VOGUE – When we first meet Bella Baxter, the character that Emma Stone brings to life in the upcoming Yorgos Lanthimos film Poor Things, she is a 19th-century European woman with the brain of an infant. The subject of a strange experiment by her guardian, Dr. Godwin Baxter (Willem Dafoe), with assistance from his associate, Max McCandless (Ramy Youssef), Bella is grasping at sentience, throwing dishes to the floor and stomping around in voluminous, puffy-sleeved frocks as she ages and matures at hyper-speed.
Watching Bella’s mental age catch up to her physical development is eerie, to be sure—for an explanation of how all of this works, see Scottish writer Alasdair Gray’s 1992 novel of the same name, adapted for this film by Tony McNamara—but it’s also strangely empowering. Of all the pleasures that the world has in store, sex is perhaps her most important discovery, and as Bella pursues it with verve, she emerges as a rare female protagonist who simply has no regard for societal judgment. When a former lover, played by Mark Ruffalo, tries to shame her for working at a brothel in Paris, she shoots back: “We are our own means of production.” (As it happens, she and a colleague are on their way to a meeting for young socialists.)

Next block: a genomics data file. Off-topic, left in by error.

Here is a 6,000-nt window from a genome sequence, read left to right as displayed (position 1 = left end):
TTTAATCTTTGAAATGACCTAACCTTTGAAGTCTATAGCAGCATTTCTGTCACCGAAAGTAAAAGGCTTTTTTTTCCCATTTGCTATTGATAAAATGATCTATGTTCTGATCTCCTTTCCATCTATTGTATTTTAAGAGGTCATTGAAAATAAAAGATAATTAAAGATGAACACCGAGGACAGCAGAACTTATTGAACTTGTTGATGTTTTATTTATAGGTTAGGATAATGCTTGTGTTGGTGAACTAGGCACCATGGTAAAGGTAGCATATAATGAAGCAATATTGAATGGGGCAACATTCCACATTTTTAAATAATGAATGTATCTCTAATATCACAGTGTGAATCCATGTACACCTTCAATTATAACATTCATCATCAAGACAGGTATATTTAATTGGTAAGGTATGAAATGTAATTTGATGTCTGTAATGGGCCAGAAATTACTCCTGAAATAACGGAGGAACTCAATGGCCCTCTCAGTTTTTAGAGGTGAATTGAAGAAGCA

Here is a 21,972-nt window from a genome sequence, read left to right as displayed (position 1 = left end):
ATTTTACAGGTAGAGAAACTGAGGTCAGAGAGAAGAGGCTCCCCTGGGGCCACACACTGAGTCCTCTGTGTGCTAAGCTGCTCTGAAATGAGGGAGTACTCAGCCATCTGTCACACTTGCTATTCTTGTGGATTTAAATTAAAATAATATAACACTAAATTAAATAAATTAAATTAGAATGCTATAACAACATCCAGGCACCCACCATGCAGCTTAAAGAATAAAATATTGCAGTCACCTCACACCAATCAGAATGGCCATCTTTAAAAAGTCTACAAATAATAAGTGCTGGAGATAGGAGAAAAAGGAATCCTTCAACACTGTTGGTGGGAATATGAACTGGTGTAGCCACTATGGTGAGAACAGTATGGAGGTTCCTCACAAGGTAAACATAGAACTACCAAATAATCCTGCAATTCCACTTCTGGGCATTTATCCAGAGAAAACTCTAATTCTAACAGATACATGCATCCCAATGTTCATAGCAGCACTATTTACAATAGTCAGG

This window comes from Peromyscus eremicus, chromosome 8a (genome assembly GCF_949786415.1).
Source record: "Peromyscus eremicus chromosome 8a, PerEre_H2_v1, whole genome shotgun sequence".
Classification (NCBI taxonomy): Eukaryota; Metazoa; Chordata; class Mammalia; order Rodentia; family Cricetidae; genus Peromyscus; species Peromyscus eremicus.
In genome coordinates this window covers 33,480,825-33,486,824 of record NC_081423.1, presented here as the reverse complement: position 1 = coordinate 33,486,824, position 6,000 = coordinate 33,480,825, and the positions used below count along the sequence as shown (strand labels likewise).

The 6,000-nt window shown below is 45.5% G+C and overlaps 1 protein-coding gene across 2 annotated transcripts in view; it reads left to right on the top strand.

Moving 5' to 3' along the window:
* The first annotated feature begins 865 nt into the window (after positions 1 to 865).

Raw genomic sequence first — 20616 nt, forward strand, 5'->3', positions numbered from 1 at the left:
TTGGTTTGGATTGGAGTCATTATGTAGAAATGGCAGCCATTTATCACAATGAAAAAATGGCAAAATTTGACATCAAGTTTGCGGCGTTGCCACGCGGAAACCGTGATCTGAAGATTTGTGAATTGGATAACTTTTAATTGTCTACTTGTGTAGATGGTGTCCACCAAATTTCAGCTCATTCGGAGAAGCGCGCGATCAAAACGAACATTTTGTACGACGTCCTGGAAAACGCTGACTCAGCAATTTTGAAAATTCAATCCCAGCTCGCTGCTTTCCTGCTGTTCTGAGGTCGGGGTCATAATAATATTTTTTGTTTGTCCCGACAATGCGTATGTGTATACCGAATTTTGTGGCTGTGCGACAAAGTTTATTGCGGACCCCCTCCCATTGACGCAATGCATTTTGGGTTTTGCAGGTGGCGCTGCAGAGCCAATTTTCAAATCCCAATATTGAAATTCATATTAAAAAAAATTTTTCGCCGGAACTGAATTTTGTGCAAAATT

There are shades of Lanthimos and Stone’s darkly comic previous collaboration, The Favourite, in Poor Things, as well as (dare I say it?) a splash of the frank sexual economics that made Stone’s 2010 rom-com Easy A such a fun watch, but the new film is entirely its own, and the sex isn’t its only fulcrum. Bella’s delight in travel, custard-filled tarts, dancing, disobeying orders, and—eventually—academic study feels like an exhortation to embrace the sensory joys that exist at the edge of our consciousness. Without the gendered cultural context that might otherwise render her abilities and her preoccupations as less-than, Bella is utterly free—even amid the everyday brutality and patriarchal ugliness that also exists in Poor Things.